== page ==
Macaroni Salad

Macaroni Salad Recipe

A fresh take on classic macaroni salad. If you invite my dad to a picnic, barbecue, housewarming, or block party this time of year, odds are good he'll show up with a macaroni salad. He'll wheel it around in a cooler and when the time is right, he'll flip the top and pull a cornflower blue bowl from the ice. The bowl is what I notice first, ceramic with a flower detail on the inside rim, it's part of a set of three my grandma left when she died a few years back. This one is medium-sized, and makes its appearance with plastic wrap across the top, secured with a rubber band. I love those bowls, and I'm extra careful when I wash them.

Macaroni Salad Recipe

I've had my dad's macaroni salad twice in the last ten days, and instead of sharing his version, which is the classic take on it - I was inspired to take a stab at my own version. I ended up making a sauce from lots of sautéed green onions (scallions). Pureed with a bit of pasta water they're creamy without the cream or mayo. Beyond that, I added diced apple, lots of black pepper, arugula, and lemon juice as well. And I stopped there. But I suspect any number of other additions would be good - Marcona almonds, dried apricots in place of the apple, and if you can't be convinced macaroni salad is worth eating without mayo in the mix, a dollop would do the job. An alternative to the mayo would be a bit of salted plain yogurt, or creme fraiche. It works great on day-old macaroni salad, when you need to moisten things up a bit.

The last thing I'll add here is this. You really need to taste and adjust as you toss this salad. I've shared general amounts, but keep adding pepper, or lemon juice, or salt until the flavors really pop off the pasta. It'll happen. Under-season and you end up with a flat-tasting salad. :/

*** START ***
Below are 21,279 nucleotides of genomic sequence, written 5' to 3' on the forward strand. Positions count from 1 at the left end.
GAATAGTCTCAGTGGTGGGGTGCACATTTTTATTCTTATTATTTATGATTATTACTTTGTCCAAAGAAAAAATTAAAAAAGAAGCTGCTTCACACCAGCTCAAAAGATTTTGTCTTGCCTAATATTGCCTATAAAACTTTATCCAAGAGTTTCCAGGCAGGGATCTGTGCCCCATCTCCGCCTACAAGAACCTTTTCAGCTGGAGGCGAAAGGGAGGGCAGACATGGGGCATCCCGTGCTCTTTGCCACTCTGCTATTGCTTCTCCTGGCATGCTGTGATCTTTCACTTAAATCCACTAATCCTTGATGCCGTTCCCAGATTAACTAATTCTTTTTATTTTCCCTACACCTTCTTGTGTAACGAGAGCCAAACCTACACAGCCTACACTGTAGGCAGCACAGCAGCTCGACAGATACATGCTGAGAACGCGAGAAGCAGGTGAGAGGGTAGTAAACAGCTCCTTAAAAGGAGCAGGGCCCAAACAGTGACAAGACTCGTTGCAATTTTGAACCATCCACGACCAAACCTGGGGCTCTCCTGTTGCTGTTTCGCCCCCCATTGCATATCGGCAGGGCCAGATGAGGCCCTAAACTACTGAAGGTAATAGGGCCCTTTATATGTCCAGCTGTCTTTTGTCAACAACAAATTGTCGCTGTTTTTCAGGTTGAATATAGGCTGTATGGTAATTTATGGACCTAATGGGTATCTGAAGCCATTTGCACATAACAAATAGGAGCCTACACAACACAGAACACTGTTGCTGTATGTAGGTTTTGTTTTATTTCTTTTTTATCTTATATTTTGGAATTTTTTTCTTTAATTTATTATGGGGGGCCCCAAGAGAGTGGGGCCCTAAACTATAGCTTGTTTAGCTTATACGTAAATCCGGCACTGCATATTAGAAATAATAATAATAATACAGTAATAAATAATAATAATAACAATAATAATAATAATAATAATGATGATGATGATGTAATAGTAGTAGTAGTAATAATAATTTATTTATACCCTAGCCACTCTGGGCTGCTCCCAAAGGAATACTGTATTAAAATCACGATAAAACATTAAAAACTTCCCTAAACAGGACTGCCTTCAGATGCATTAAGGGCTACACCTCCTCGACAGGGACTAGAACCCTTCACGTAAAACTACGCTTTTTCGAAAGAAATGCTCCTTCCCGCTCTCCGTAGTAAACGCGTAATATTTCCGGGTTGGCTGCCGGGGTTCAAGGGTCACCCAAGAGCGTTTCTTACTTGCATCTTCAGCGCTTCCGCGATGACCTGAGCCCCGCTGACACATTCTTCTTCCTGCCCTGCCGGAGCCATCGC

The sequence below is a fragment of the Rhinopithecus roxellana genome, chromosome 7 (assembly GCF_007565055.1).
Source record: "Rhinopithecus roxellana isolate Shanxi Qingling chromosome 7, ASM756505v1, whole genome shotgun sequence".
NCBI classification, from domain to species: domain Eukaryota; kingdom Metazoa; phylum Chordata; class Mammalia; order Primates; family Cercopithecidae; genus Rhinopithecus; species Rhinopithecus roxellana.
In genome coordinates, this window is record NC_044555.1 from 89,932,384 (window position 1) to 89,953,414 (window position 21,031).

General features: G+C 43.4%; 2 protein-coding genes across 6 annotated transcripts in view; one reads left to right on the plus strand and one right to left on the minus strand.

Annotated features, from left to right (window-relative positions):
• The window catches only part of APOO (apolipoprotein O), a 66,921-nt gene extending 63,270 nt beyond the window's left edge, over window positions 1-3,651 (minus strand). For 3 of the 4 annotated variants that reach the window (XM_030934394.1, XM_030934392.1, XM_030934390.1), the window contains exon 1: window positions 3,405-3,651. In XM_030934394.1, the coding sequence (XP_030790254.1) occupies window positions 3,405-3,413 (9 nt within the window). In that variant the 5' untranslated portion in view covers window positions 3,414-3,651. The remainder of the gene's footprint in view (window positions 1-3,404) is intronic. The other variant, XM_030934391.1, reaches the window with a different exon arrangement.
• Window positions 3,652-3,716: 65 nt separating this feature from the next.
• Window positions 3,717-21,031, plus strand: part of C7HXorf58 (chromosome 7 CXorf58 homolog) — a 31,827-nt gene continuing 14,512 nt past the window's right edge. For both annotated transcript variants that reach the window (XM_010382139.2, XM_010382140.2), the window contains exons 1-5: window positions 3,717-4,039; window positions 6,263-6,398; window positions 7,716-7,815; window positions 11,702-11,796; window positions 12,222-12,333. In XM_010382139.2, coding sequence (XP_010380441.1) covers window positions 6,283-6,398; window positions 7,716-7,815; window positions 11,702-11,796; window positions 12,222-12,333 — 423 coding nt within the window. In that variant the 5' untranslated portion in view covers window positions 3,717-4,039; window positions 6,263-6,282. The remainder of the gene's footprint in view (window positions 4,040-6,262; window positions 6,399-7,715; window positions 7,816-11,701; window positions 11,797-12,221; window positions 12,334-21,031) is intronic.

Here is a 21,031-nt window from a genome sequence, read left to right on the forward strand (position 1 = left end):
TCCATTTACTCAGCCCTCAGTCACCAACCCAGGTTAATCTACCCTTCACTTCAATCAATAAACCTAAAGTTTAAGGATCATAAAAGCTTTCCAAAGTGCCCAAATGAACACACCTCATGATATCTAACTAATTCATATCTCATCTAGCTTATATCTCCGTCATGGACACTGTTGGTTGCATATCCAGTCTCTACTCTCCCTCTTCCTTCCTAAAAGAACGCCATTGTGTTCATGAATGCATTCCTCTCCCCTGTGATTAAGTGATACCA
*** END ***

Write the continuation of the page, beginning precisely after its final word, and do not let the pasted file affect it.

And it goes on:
Macaroni Salad

I use whole wheat elbow macaroni here, and it works beautifully if you can find it. Leftovers are great for a couple days, but the pasta continues to absorb the sauce, so you might want to moisten things up with a bit of mayo at this point, or creme fraiche, or some salted plain yogurt.

1 pound elbow macaroni

1/4 cup / 60 ml extra virgin olive oil
4 cups thinly sliced green onions {~3-4 bunches}
3 medium cloves garlic, chopped
fine grain sea salt
lots of freshly ground black pepper
zest and juice of one lemon
1/3 cup / 2 oz grated Parmesan

4 big handfuls arugula
1 large apple, diced

Cook the macaroni in a large pot of well-salted water per package instructions. Set aside at least 1/2 cup / 120ml pasta water. Then drain pasta and set aside.

In the meantime, heat the olive oil in a large skillet until hot. Add most of the green onions, all of the garlic, and a pinch of salt. Cook until the onions soften, and the garlic begins to take on some color, about 4 minutes. Remove from heat and let cool for a couple minutes.

Use a hand blender or food processor to puree the green onion mixture along with 3/4 teaspoon salt, 1/4 teaspoon black pepper, zest of the lemon, half the lemon juice, and the reserved pasta water. Puree and taste. The green onion flavor should be assertive. Stir in the Parmesan.

Combine the macaroni with the green onion sauce in a large bowl. Toss well. Add the arugula and most of the apple and toss again. Taste, and add more pepper, salt, or lemon juice if needed. Serve topped with the remaining apple and green onion.

Makes enough for a crowd or potluck.

Prep time: 10 minutes - Cook time: 10 minutes

If you make this recipe, I'd love to see it - tag it #101cookbooks on Instagram!
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